It was a big ask, not only to introduce a group of mainly unknown American artists and their work, to an unknowing British public, but also to deny any human presence.

But this is exactly what Katie Bourguignon, the curator of America’s Cool Modernism, has done, the cool depicted in its title, referring to the word’s original meaning of cold, clean, clear, crisp, detached, impersonal, austere or emotionless.

And yet, the paradox is, that in so doing, she has produced something cool in every sense of the word.

“I really wanted to address what it meant to be American in the 1920s and 30s, to see their national identity through their art, to provide their own answers in an art scene dominated by the Europeans, to bring something different to the table,” she explains. “Because so many people assume that American art started in the 1960s.”

Which explains how this glorious collection of 40 different artists, none of whom can be found in any UK public collection, dazzle in their 80 paintings, sketches, prints, film and photographs, 35 never entering the UK before, 17 having never left America’s shores, 18 loaned from the Metropolitan Museum in New York, bringing this unmistakeably American, pre pop era, defiantly and irreversibly into the light, a glorious litany of statistics.

And what a light it is, Bourgignon’s three year brief from the Terra Foundation For American Art ensured that the works are not only cool but devoid of people, leaving an eerie insight

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into the unstoppable rate of American progress and its unarguable historical context.

From the barren greyness of Georgia O Keefe’s East River from the Shelton Hotel, to Charles Sheeler’s Bucks Country Barn, the lack of figures clears the way for these vast gleaming canvases of colour, light and abstraction, the artists taking their lead from futurism, surrealism and cubism in Europe and applying it in an American context.

Who knew for example that that the famous poet E.E Cummings could paint? And yet his Sound celebrates music, waves, analogy and colour in an inescapable plundering of Leger’s bounty.

Or indeed the predominantly photographic Edward Steichen’s Le Tournesol (sunflowers) whose post-impressionist influence can’t be avoided.

In turn Patrick Henry Bruce’s abstract shapes find a new pastel colour palette, George Josimovich pushing it further by applying cubist logic to American industrial landscape.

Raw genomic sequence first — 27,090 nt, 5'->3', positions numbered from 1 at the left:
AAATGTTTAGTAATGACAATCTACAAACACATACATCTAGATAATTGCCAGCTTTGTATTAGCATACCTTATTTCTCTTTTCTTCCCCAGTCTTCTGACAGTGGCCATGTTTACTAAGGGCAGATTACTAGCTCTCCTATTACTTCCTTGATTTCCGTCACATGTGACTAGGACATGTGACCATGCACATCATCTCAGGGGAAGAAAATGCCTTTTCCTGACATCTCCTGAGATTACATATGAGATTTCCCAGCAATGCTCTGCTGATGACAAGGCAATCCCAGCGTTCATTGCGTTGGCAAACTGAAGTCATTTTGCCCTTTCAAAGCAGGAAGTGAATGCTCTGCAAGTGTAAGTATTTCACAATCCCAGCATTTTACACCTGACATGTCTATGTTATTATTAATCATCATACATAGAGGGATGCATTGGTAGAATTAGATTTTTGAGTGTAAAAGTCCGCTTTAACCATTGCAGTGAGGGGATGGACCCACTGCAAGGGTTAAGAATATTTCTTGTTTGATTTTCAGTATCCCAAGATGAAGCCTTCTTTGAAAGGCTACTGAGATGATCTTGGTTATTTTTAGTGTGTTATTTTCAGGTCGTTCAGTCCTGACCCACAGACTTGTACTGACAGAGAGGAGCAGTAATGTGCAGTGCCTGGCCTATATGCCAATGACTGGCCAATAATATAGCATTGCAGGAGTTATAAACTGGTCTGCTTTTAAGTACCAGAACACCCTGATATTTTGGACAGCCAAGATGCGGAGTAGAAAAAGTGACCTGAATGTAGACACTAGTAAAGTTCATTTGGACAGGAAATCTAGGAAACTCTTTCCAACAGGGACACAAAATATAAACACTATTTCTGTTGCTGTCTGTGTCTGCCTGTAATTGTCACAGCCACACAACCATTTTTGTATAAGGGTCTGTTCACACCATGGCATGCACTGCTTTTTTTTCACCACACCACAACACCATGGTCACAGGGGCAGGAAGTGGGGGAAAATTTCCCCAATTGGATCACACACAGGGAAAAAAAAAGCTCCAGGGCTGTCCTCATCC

And so it begins, this inexorable race away from the glory of the machine and the progress of the modern world towards a more truthful depiction of the transformed American landscape, the pros and cons of progress demonstrated by the flat light, suffocating dimensions, lack of welcome and faceless anonymity.

From the gleaming optimism of I Saw The Figure 5 in Gold in Charles Demuth’s iconic painting, glorifying the advent of Broadway, railways, jazz, billboards, showbusiness, materialism and glamour, the exciting side of America’s new face, we are faced with a grimmer reality in Sheeler’s Water, whose river has been engorged by a mausoleum of concrete and engineering, nature overpowered by an unstoppable barrage of hydro electric power.

George Ault’s Hobroken Factory minimalist aesthetic and menacing air is a warning of the 24/7 mentality beckoning.

Despite depicting such unknown artists, Katie Bourguignon was determined to include a wide remit of available potential, such as Jacob Lawrence whose family migration from countryside to city is powerfully told in his Harlem Renaissance paintings.

Following suit, Berenice Abbot ‘s photographs of New York’s statues dominated by the Wall Street skyline speak volumes, as does Imogen Cunningham’s print of the robotic Fageol Ventilators.

By the time one reaches Ralston Crawford’s De Stijl type blocks of colour, and the pure aesthetic of the grain silos and elevators of the Mid West, Katie Bourguignon’s mission is complete.

Or nearly - Hopper, the best known of the collated artists is almost an anticlimax, despite his three magnificent paintings, all characteristically frozen in time, yet fraught with expectation and emptiness.

Because the freedom Katie Bourguignon’s exhibition affords, and the unromanticised stories the pieces tell, makes you question whether you need human story-telling at all.

It does beg the question why such an extraordinary movement and bank of talent has taken this long to perforate our shores and our collective conscious.